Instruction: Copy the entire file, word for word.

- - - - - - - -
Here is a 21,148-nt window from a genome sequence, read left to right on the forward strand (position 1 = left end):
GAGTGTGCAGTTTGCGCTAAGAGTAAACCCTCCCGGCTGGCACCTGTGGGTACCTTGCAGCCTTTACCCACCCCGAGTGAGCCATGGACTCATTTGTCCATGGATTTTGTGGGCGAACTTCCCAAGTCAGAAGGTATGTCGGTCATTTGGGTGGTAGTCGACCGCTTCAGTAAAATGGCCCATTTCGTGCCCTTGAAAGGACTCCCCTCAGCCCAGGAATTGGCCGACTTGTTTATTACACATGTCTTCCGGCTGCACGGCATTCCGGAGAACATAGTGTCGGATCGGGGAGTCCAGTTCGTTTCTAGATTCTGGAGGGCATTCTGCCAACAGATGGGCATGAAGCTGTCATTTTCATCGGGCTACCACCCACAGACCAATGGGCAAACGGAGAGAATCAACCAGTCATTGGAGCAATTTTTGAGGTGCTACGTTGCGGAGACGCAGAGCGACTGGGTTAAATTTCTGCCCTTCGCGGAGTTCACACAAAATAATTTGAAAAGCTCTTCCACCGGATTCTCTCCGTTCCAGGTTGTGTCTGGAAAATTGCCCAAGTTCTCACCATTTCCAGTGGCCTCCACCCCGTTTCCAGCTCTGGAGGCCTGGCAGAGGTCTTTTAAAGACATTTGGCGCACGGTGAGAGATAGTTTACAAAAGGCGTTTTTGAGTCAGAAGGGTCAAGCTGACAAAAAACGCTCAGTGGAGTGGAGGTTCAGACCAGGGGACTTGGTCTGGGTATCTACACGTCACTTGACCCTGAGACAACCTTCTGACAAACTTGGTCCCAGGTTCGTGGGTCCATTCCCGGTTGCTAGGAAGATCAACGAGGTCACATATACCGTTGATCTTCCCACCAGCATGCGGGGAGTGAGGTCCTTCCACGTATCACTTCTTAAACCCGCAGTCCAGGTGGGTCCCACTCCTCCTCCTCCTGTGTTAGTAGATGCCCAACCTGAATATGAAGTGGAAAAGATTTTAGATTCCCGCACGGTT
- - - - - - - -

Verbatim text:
Here is a 21,148-nt window from a genome sequence, read left to right on the forward strand (position 1 = left end):
GAGTGTGCAGTTTGCGCTAAGAGTAAACCCTCCCGGCTGGCACCTGTGGGTACCTTGCAGCCTTTACCCACCCCGAGTGAGCCATGGACTCATTTGTCCATGGATTTTGTGGGCGAACTTCCCAAGTCAGAAGGTATGTCGGTCATTTGGGTGGTAGTCGACCGCTTCAGTAAAATGGCCCATTTCGTGCCCTTGAAAGGACTCCCCTCAGCCCAGGAATTGGCCGACTTGTTTATTACACATGTCTTCCGGCTGCACGGCATTCCGGAGAACATAGTGTCGGATCGGGGAGTCCAGTTCGTTTCTAGATTCTGGAGGGCATTCTGCCAACAGATGGGCATGAAGCTGTCATTTTCATCGGGCTACCACCCACAGACCAATGGGCAAACGGAGAGAATCAACCAGTCATTGGAGCAATTTTTGAGGTGCTACGTTGCGGAGACGCAGAGCGACTGGGTTAAATTTCTGCCCTTCGCGGAGTTCACACAAAATAATTTGAAAAGCTCTTCCACCGGATTCTCTCCGTTCCAGGTTGTGTCTGGAAAATTGCCCAAGTTCTCACCATTTCCAGTGGCCTCCACCCCGTTTCCAGCTCTGGAGGCCTGGCAGAGGTCTTTTAAAGACATTTGGCGCACGGTGAGAGATAGTTTACAAAAGGCGTTTTTGAGTCAGAAGGGTCAAGCTGACAAAAAACGCTCAGTGGAGTGGAGGTTCAGACCAGGGGACTTGGTCTGGGTATCTACACGTCACTTGACCCTGAGACAACCTTCTGACAAACTTGGTCCCAGGTTCGTGGGTCCATTCCCGGTTGCTAGGAAGATCAACGAGGTCACATATACCGTTGATCTTCCCACCAGCATGCGGGGAGTGAGGTCCTTCCACGTATCACTTCTTAAACCCGCAGTCCAGGTGGGTCCCACTCCTCCTCCTCCTGTGTTAGTAGATGCCCAACCTGAATATGAAGTGGAAAAGATTTTAGATTCCCGCACGGTT